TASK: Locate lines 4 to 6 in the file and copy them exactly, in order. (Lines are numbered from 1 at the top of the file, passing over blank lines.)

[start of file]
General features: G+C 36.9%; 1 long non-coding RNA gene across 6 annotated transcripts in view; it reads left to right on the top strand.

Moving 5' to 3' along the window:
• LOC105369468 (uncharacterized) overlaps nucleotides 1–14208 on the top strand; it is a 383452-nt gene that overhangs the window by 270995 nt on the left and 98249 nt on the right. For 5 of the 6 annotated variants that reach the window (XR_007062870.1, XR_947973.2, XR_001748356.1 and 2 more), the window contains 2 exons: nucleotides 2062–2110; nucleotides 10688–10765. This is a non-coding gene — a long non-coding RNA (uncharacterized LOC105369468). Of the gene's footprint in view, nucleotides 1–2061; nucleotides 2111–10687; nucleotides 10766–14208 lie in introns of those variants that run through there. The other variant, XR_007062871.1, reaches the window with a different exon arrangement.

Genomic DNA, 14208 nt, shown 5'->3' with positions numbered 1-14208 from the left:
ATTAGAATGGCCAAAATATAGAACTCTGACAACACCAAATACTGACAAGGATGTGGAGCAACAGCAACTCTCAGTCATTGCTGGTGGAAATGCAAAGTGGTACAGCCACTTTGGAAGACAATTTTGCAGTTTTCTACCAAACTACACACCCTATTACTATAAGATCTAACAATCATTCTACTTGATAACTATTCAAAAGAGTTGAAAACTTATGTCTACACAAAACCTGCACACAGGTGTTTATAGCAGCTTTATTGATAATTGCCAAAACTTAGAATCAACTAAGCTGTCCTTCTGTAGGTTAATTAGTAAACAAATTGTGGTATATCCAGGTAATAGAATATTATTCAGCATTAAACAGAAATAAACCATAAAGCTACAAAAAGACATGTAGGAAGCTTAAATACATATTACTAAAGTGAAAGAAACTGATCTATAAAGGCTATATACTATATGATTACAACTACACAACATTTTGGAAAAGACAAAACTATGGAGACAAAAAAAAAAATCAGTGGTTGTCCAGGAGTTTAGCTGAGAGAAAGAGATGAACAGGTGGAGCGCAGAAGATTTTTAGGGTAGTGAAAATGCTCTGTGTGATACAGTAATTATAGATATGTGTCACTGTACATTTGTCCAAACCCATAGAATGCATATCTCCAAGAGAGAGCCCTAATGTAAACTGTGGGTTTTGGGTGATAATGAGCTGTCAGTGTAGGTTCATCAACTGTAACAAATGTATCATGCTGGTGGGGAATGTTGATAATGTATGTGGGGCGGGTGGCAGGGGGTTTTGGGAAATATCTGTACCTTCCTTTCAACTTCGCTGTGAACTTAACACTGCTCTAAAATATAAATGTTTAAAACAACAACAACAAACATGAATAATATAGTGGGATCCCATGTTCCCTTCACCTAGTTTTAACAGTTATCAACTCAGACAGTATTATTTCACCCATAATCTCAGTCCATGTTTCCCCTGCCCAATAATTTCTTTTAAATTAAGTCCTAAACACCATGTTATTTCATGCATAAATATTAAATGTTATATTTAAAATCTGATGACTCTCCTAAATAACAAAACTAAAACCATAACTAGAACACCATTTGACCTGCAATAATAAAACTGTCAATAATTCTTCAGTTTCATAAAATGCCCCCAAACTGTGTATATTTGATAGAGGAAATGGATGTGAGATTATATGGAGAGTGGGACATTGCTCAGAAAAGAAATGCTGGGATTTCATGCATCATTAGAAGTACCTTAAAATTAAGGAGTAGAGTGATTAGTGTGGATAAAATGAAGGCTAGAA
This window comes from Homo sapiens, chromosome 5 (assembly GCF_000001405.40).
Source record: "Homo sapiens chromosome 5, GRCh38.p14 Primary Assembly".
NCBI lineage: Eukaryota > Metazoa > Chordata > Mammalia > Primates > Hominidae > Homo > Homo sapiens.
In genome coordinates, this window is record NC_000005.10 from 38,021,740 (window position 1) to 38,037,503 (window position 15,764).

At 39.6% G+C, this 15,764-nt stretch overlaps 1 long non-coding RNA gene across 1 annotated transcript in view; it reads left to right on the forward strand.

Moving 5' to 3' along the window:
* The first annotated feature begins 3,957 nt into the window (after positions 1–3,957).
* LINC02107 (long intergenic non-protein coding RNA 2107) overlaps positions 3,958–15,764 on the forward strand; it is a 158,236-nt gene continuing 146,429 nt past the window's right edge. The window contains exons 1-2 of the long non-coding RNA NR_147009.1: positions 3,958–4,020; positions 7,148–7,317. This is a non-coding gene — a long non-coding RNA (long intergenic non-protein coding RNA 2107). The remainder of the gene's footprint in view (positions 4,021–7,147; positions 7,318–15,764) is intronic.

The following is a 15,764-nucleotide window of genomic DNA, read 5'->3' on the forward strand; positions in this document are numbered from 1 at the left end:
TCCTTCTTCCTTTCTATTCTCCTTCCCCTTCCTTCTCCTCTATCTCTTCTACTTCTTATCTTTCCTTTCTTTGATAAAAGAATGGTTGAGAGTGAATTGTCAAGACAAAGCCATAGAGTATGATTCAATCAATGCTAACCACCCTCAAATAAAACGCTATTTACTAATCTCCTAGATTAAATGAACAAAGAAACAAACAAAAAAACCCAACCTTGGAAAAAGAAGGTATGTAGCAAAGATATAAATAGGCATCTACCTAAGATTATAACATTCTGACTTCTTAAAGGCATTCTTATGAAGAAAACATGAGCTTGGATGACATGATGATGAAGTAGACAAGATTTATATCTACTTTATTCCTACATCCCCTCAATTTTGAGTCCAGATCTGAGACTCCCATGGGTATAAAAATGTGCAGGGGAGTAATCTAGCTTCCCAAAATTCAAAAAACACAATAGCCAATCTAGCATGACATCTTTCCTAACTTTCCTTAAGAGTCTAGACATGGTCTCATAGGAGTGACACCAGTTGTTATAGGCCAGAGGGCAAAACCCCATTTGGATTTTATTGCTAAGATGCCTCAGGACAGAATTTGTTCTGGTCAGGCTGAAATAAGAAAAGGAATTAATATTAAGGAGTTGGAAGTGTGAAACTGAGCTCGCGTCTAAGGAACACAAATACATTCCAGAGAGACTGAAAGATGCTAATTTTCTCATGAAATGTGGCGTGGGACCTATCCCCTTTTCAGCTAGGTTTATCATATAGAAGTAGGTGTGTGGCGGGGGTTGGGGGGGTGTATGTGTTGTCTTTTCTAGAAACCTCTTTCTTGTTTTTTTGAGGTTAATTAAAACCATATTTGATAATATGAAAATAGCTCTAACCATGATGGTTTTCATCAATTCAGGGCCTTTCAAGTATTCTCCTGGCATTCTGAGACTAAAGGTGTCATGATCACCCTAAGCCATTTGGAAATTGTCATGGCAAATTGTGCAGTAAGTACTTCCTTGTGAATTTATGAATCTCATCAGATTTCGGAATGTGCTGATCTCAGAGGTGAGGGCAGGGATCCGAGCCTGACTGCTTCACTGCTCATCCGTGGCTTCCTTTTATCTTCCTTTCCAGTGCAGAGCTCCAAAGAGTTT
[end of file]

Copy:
Genomic DNA, 14208 nt, shown 5'->3' with positions numbered 1-14208 from the left:
ATTAGAATGGCCAAAATATAGAACTCTGACAACACCAAATACTGACAAGGATGTGGAGCAACAGCAACTCTCAGTCATTGCTGGTGGAAATGCAAAGTGGTACAGCCACTTTGGAAGACAATTTTGCAGTTTTCTACCAAACTACACACCCTATTACTATAAGATCTAACAATCATTCTACTTGATAACTATTCAAAAGAGTTGAAAACTTATGTCTACACAAAACCTGCACACAGGTGTTTATAGCAGCTTTATTGATAATTGCCAAAACTTAGAATCAACTAAGCTGTCCTTCTGTAGGTTAATTAGTAAACAAATTGTGGTATATCCAGGTAATAGAATATTATTCAGCATTAAACAGAAATAAACCATAAAGCTACAAAAAGACATGTAGGAAGCTTAAATACATATTACTAAAGTGAAAGAAACTGATCTATAAAGGCTATATACTATATGATTACAACTACACAACATTTTGGAAAAGACAAAACTATGGAGACAAAAAAAAAAATCAGTGGTTGTCCAGGAGTTTAGCTGAGAGAAAGAGATGAACAGGTGGAGCGCAGAAGATTTTTAGGGTAGTGAAAATGCTCTGTGTGATACAGTAATTATAGATATGTGTCACTGTACATTTGTCCAAACCCATAGAATGCATATCTCCAAGAGAGAGCCCTAATGTAAACTGTGGGTTTTGGGTGATAATGAGCTGTCAGTGTAGGTTCATCAACTGTAACAAATGTATCATGCTGGTGGGGAATGTTGATAATGTATGTGGGGCGGGTGGCAGGGGGTTTTGGGAAATATCTGTACCTTCCTTTCAACTTCGCTGTGAACTTAACACTGCTCTAAAATATAAATGTTTAAAACAACAACAACAAACATGAATAATATAGTGGGATCCCATGTTCCCTTCACCTAGTTTTAACAGTTATCAACTCAGACAGTATTATTTCACCCATAATCTCAGTCCATGTTTCCCCTGCCCAATAATTTCTTTTAAATTAAGTCCTAAACACCATGTTATTTCATGCATAAATATTAAATGTTATATTTAAAATCTGATGACTCTCCTAAATAACAAAACTAAAACCATAACTAGAACACCATTTGACCTGCAATAATAAAACTGTCAATAATTCTTCAGTTTCATAAAATGCCCCCAAACTGTGTATATTTGATAGAGGAAATGGATGTGAGATTATATGGAGAGTGGGACATTGCTCAGAAAAGAAATGCTGGGATTTCATGCATCATTAGAAGTACCTTAAAATTAAGGAGTAGAGTGATTAGTGTGGATAAAATGAAGGCTAGAA
This window comes from Homo sapiens, chromosome 5 (assembly GCF_000001405.40).